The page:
I lost my motivation :c

Hey all, this is my first time really interacting in the community. I see a lot of your posts but have never posted myself, so hey!

I’ve been using WK for about 16 months now. At first I was going through at a fairly quick pace, sometimes slowing down a little here or there when real life was getting in the way. But at around August I hit the early 30 levels and began to struggle to get my reviews done. I’m not sure if I was just beginning to suffer burnout, or if the harder kanji’s finally began to make me suffer but I started doing less and less until I ended breaking a 250-ish day streak. At that point I took a break for about 5 weeks and came back about a month ago. Since then I’ve only done about 40-50 lessons and have simply been managing my queue a little more, rather than trying to knock out a level in 10-12 days on average.

I guess what I’m asking is, does this seem normal? I’m still very keen on learning Japanese but a lot of my motivation in learning new kanji seems to be gone. If it wasn’t for WK being a great way to learn basic vocab also I may have ended up stopping altogether since I know the vast majority of everyday kanji at this point.

Does anyone have any tips on something I could try to get my drive back?

Thanks for reading!

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I think it’s pretty normal to slow down at later levels of WaniKani. Personally, I slowed down around level 35, pretty much where you’re at now. I also took 1-2 month breaks a few times where I’d keep up with reviews but wouldn’t do any new lessons. I don’t think there’s anything wrong with that.

What I would suggest asking yourself is, why are you learning Japanese? Surely it’s not just for the sake of learning kanji. Is there something you’re interested in where you can apply what you’ve learned, such as reading manga or books? I think by focusing more on how to use what you’ve learned you’ll have more fun, but eventually you’ll also notice that there are still many gaps in your kanji knowledge. And maybe when you notice those gaps you’ll regain motivation specifically for learning kanji as well.

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I think it is very normal to hit highs and lows thru the long journey, which is 60 levels of WK.You can take a “planned break” from advancing while keeping up with reviews, and dedicate time to grammar or reading or vocabulary or whatever other part of Japanese learning you enjoy/need more. If on that break you will notice that kanji knowledge brings you to disadvantage, you may get back the motivation to continue with new lessons. The second half of WK kanji is still quite useful (well, not so sure about the last 10 levels, but you can decide later on that).

If you need a group to cheer you on climbing WK levels, join a thread like Let's climb Tokyo Skytree - level 60 in spring 2022
(I’m in it for the extra motivation reason).

Whatever you decide, all the best and good luck!

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Many of us have slammed into the kanji wall somewhere or other. When it happened to me, I eventually decided to reset so I could lazily review kanji while focusing on something else, namely on my communication skills. Now I’m trying to improve my reading ability. Mastery of Japanese involves many skills, not just kanji.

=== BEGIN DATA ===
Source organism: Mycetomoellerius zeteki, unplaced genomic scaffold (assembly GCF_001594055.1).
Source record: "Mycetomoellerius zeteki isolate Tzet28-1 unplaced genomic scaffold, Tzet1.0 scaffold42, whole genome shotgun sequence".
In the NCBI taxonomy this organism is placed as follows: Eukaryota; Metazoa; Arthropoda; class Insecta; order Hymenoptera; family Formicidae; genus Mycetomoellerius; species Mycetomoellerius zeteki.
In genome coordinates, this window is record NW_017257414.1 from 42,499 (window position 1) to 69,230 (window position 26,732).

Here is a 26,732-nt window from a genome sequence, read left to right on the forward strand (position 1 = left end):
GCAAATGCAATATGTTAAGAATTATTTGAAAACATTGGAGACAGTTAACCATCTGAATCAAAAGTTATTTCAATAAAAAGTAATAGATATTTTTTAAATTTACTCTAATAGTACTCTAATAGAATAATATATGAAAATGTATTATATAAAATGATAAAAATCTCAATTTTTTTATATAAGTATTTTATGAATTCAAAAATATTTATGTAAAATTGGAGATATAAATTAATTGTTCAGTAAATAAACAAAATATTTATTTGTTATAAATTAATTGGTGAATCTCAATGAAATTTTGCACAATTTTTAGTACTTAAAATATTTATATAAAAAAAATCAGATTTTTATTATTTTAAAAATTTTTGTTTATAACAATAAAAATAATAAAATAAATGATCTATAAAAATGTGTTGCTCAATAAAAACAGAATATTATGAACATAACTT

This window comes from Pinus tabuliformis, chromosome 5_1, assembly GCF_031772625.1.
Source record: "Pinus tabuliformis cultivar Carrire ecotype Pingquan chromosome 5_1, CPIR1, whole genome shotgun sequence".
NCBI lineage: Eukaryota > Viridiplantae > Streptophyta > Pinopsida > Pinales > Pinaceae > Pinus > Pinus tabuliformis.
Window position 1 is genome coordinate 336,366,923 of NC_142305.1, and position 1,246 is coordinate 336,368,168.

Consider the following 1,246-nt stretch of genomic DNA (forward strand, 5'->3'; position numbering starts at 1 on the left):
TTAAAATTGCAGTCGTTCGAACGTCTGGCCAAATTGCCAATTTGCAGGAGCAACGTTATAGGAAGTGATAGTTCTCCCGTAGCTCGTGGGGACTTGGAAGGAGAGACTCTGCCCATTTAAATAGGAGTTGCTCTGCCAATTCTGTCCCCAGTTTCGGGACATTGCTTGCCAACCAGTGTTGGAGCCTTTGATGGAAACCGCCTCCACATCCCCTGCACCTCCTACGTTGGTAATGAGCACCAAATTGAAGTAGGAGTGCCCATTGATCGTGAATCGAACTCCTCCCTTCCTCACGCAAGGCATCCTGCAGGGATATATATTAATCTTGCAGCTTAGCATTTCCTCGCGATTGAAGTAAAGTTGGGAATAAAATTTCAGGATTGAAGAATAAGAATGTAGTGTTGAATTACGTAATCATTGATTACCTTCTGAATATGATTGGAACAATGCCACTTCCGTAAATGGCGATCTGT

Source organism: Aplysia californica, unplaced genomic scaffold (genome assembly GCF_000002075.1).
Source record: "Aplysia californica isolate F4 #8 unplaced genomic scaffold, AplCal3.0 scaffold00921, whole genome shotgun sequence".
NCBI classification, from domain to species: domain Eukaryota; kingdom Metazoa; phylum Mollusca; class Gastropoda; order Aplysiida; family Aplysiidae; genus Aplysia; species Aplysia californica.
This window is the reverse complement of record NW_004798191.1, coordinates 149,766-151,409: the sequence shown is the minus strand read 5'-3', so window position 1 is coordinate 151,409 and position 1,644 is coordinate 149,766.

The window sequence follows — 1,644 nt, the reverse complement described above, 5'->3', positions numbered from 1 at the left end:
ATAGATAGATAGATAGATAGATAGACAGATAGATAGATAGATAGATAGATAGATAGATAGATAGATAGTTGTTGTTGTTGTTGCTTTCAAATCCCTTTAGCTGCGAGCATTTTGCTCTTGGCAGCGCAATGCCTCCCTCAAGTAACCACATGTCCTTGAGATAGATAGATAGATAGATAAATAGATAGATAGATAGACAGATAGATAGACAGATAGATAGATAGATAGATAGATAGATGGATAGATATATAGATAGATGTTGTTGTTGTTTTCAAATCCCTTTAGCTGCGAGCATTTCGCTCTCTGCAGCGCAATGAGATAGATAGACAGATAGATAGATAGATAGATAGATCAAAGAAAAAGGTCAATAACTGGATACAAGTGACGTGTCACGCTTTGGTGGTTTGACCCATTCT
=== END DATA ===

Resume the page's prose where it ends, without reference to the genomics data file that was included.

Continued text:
Compare learning Japanese to learning basketball: kanji is like practcing a layup, hiragana like dribbilng, reading is cardio, and communication is passing. If you’re bored with your layups, shoot some free throws, or challenge someone to a game of PIG.

Just don’t fully give up on any one skill.

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I agree with seanblue. What is keeping me interested in learning Kanji is that I keep reading things that have kanji I don’t know. It slaps me in the face often that I need to keep going.

If you aren’t using Japanese in a way that necessitates learning new Kanji then of course motivation is going to wane.

I’m in university classes which mean I need a higher level of kanji knowledge then honestly even some Japanese will use, because I’m writing about discrimination and other hefty topics.

But I also started watching Sailor Moon Eternal and I realize I was looking up a lot of 40-50 level kanji which is also motivating me to get to keep at it.

In conclusion, feel free to slow down to make some more time in your day to read native content, and you will realize how much you really do need to get to level 50 at least.

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To be honest, I really can’t identify with what you’re feeling because after almost seven years of daily studying, I’ve never lost my motivation (I really deeply love the Japanese language and learning it is very enjoyable for me). My best recommendation would be to really think about what first drew you to the language in the first place. Just try to enjoy the things you love related to the language (perhaps anime, manga, Japanese music, movies etc). Personally, I find my frustration over not being able to understand everything I want to makes me even hungrier to learn the language as thoroughly as possible.

Additionally, one thing I wanted to add is don’t be in too much of a hurry. Only do it to the point where it’s still fun for you and doesn’t feel like work. I know there are plenty of people on this site who’ve completed all 60 levels in a little over a year, but learning Japanese is no race. I’m not exactly sure how people finish so quickly, but I just go at my own pace. Even though I usually spend a big chunk of my day on WaniKani reviews and lessons, I joined in mid-2018 and I’m only level 38! (slow progress compared to others I guess, but like I said, I’ve never burned out once!)

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@seanblue @sansarret @Oceansea @amagi @EigaKantoku

Thank you for the replies!

I guess to go over why I started learning, it was really two-fold. The first reason was I decided on a whim to pick up learning mahjong, and the variant I ended up learning was Japanese mahjong, or richii mahjong. I really really enjoyed playing and learning the game and ended up joining several foreigner groups based around it, and when I learned that there was a pro-league in Japan that I could follow I started watching online. After a while I realised “I would really love to understand what the commentators are saying” and so I begun my learning process from there, having very little knowledge of Japanese before-hand. Sure I watched the odd anime show here or there but I didn’t actively take part in a lot of Japanese-based activities other than mahjong at the time.